By Jennifer 8. Lee | July 19, 2007
Oliver August‘s new book was released yesterday — Inside the Red Mansion: On the Trail of China’s Most Wanted Man (Houghton Mifflin, 2007). It is the product of seven years of working, hunting for Lai Changxing, a country-boy turned billionaire fugitive and a fascinating tale of how China is wrestling with its new freewheeling wealth.
Oliver, who is a former Beijing bureau chief of The Times of London and a Chinese-food aficionado, spends a lot of time dwelling on cultural importance of food in the culture.
“Food is — and always has been — not only a key to identify but a signpost to power. Many Chinese remember their first dining out experience like Americans do the Kennedy assassination. Where were you when…?
And he has some great food-related slang. Like guotie (é‹è²¼), or potsticker, is someone who doesn’t want to leave a job with a state-owned company, or chao youyu (ç‚’é·éš), to have one’s squid cooked, is to get fired from one’s job.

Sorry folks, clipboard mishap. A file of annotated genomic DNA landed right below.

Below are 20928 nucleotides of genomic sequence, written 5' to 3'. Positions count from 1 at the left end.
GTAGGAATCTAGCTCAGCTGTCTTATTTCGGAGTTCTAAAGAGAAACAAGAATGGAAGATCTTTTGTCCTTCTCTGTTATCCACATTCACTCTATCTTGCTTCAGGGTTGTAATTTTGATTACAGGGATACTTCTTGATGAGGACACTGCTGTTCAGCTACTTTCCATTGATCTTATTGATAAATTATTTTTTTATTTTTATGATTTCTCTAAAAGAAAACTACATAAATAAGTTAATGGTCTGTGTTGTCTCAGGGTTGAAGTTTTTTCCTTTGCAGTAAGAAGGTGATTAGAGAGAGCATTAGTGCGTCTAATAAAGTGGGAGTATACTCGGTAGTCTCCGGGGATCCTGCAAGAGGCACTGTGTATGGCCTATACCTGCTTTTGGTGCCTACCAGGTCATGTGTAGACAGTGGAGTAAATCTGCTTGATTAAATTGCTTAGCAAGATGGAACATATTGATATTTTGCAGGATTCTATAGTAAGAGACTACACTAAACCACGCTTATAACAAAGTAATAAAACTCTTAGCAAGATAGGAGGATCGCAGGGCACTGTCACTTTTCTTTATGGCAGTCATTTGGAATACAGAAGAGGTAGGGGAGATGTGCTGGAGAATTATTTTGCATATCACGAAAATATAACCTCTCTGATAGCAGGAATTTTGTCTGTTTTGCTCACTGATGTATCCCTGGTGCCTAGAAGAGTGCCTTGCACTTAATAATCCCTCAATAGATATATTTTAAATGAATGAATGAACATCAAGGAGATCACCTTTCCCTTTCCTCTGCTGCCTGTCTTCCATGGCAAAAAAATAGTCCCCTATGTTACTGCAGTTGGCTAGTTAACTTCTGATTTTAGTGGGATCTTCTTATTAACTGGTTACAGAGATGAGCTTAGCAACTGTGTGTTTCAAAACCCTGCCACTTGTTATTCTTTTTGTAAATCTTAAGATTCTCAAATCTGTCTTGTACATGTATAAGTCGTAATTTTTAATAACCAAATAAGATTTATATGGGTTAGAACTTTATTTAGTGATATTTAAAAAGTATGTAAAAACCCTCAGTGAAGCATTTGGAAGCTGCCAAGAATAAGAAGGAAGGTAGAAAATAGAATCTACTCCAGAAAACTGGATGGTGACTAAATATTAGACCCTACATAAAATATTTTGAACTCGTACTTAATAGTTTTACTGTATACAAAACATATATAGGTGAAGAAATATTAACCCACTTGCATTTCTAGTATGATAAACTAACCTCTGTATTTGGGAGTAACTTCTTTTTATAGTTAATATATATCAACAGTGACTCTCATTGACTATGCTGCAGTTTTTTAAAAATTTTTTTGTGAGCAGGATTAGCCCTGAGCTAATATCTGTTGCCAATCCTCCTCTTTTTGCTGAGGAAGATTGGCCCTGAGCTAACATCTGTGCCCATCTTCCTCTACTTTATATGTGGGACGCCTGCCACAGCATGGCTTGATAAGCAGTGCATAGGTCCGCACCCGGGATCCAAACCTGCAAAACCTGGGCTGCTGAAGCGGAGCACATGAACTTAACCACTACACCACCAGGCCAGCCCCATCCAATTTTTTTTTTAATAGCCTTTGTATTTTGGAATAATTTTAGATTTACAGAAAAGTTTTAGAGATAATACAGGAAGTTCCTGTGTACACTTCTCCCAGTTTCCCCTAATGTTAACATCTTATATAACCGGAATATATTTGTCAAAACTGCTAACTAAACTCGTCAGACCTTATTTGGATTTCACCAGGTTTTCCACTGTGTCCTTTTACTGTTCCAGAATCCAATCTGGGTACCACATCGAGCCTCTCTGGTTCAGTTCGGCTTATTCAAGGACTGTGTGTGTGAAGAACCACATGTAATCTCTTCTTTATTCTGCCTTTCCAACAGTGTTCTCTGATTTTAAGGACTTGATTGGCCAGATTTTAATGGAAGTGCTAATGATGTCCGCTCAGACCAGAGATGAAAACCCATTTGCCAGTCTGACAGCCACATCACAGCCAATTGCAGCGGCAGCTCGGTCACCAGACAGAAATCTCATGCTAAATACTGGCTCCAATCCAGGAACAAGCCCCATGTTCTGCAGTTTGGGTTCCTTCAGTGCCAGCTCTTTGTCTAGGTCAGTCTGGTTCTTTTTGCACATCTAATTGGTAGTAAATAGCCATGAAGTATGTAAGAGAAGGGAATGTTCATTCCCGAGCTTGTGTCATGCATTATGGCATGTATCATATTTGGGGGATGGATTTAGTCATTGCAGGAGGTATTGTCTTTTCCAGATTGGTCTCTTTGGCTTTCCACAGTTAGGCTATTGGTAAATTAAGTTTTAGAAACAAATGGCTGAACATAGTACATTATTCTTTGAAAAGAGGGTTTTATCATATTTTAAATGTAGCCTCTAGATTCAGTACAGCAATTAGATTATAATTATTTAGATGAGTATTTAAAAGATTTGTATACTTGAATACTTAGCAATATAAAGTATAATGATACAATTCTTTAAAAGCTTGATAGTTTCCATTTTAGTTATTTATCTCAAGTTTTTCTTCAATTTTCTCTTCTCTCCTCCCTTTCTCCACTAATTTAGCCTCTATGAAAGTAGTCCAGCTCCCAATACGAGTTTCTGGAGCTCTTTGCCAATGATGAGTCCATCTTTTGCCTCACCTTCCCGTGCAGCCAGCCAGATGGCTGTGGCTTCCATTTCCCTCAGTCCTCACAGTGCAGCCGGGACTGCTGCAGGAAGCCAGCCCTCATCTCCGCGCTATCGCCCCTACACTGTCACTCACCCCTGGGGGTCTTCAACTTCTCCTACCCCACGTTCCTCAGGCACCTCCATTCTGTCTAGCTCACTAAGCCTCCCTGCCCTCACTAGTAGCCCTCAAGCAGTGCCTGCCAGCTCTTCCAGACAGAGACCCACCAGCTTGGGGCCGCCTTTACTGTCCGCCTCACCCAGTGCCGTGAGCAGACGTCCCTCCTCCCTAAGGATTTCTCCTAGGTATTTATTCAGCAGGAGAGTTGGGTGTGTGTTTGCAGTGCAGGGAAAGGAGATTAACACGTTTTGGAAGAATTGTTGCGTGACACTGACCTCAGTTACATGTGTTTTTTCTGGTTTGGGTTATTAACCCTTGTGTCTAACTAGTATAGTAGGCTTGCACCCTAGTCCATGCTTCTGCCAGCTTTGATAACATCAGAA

But the most amazing statistic of all in the book. In 1976, at the time of Mao Zedong’s death — there was 1 restaurant for every 3 million people in China. (the equivalent of 100 total restaurants in America, or just under 3 for New York City) It serves as a reminder that restaurants/culinary scene is very much the product of having a middle class/leisure class. (The rich had their own cooks at home). After all, it was the French middle class that helped to propel the birth of modern restaurants after the French revolution which is why so many of the words we use in restaurants are French in origin — menu, maitre d’, entrÃ©e, hor d’oeuvres. (Nicholas M. Keifer argues that restaurants existed in Hangzhou China (pdf) in 12th century Song Dynasty)
Point being, since communism is a real damper on middle class, Communist countries aren’t known for their vibrant dining scene. So many years the most exciting developments in Chinese cooking were happening in Hong Kong and Taiwan. The Chinese are catching up as of late though
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